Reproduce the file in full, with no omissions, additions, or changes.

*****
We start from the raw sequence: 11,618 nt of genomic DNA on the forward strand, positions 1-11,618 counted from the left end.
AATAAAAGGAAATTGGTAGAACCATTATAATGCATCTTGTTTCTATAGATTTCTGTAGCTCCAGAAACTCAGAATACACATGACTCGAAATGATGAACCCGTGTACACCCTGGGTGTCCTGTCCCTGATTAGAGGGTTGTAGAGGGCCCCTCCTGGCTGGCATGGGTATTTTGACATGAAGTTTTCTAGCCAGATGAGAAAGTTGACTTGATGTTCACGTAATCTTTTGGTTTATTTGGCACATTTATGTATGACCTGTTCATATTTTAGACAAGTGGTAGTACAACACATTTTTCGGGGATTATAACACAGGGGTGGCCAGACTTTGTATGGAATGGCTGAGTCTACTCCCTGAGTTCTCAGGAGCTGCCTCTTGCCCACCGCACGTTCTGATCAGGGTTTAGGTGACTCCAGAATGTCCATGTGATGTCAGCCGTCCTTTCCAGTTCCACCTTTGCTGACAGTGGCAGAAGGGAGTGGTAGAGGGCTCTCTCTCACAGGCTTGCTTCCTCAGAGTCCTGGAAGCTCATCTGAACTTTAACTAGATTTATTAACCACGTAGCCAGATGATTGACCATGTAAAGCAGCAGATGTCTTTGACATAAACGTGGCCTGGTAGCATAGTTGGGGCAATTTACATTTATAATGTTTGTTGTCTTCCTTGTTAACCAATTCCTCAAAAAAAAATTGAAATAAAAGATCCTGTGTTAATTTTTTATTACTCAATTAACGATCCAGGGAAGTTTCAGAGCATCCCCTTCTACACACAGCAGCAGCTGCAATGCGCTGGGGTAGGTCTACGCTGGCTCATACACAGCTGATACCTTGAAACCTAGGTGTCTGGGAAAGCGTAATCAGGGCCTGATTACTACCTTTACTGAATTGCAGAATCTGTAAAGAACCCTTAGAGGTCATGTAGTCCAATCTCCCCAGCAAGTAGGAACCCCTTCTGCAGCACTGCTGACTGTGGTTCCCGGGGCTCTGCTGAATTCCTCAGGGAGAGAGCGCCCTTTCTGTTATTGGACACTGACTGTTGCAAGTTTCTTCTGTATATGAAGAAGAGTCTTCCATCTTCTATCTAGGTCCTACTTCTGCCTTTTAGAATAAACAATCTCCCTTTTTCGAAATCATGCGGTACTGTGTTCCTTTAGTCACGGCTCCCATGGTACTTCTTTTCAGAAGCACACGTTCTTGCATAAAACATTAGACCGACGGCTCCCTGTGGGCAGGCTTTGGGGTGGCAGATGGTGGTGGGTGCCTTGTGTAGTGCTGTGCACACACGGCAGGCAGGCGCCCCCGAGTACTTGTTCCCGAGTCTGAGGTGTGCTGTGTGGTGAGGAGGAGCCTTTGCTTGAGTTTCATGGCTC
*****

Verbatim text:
We start from the raw sequence: 11,618 nt of genomic DNA on the forward strand, positions 1-11,618 counted from the left end.
AATAAAAGGAAATTGGTAGAACCATTATAATGCATCTTGTTTCTATAGATTTCTGTAGCTCCAGAAACTCAGAATACACATGACTCGAAATGATGAACCCGTGTACACCCTGGGTGTCCTGTCCCTGATTAGAGGGTTGTAGAGGGCCCCTCCTGGCTGGCATGGGTATTTTGACATGAAGTTTTCTAGCCAGATGAGAAAGTTGACTTGATGTTCACGTAATCTTTTGGTTTATTTGGCACATTTATGTATGACCTGTTCATATTTTAGACAAGTGGTAGTACAACACATTTTTCGGGGATTATAACACAGGGGTGGCCAGACTTTGTATGGAATGGCTGAGTCTACTCCCTGAGTTCTCAGGAGCTGCCTCTTGCCCACCGCACGTTCTGATCAGGGTTTAGGTGACTCCAGAATGTCCATGTGATGTCAGCCGTCCTTTCCAGTTCCACCTTTGCTGACAGTGGCAGAAGGGAGTGGTAGAGGGCTCTCTCTCACAGGCTTGCTTCCTCAGAGTCCTGGAAGCTCATCTGAACTTTAACTAGATTTATTAACCACGTAGCCAGATGATTGACCATGTAAAGCAGCAGATGTCTTTGACATAAACGTGGCCTGGTAGCATAGTTGGGGCAATTTACATTTATAATGTTTGTTGTCTTCCTTGTTAACCAATTCCTCAAAAAAAAATTGAAATAAAAGATCCTGTGTTAATTTTTTATTACTCAATTAACGATCCAGGGAAGTTTCAGAGCATCCCCTTCTACACACAGCAGCAGCTGCAATGCGCTGGGGTAGGTCTACGCTGGCTCATACACAGCTGATACCTTGAAACCTAGGTGTCTGGGAAAGCGTAATCAGGGCCTGATTACTACCTTTACTGAATTGCAGAATCTGTAAAGAACCCTTAGAGGTCATGTAGTCCAATCTCCCCAGCAAGTAGGAACCCCTTCTGCAGCACTGCTGACTGTGGTTCCCGGGGCTCTGCTGAATTCCTCAGGGAGAGAGCGCCCTTTCTGTTATTGGACACTGACTGTTGCAAGTTTCTTCTGTATATGAAGAAGAGTCTTCCATCTTCTATCTAGGTCCTACTTCTGCCTTTTAGAATAAACAATCTCCCTTTTTCGAAATCATGCGGTACTGTGTTCCTTTAGTCACGGCTCCCATGGTACTTCTTTTCAGAAGCACACGTTCTTGCATAAAACATTAGACCGACGGCTCCCTGTGGGCAGGCTTTGGGGTGGCAGATGGTGGTGGGTGCCTTGTGTAGTGCTGTGCACACACGGCAGGCAGGCGCCCCCGAGTACTTGTTCCCGAGTCTGAGGTGTGCTGTGTGGTGAGGAGGAGCCTTTGCTTGAGTTTCATGGCTC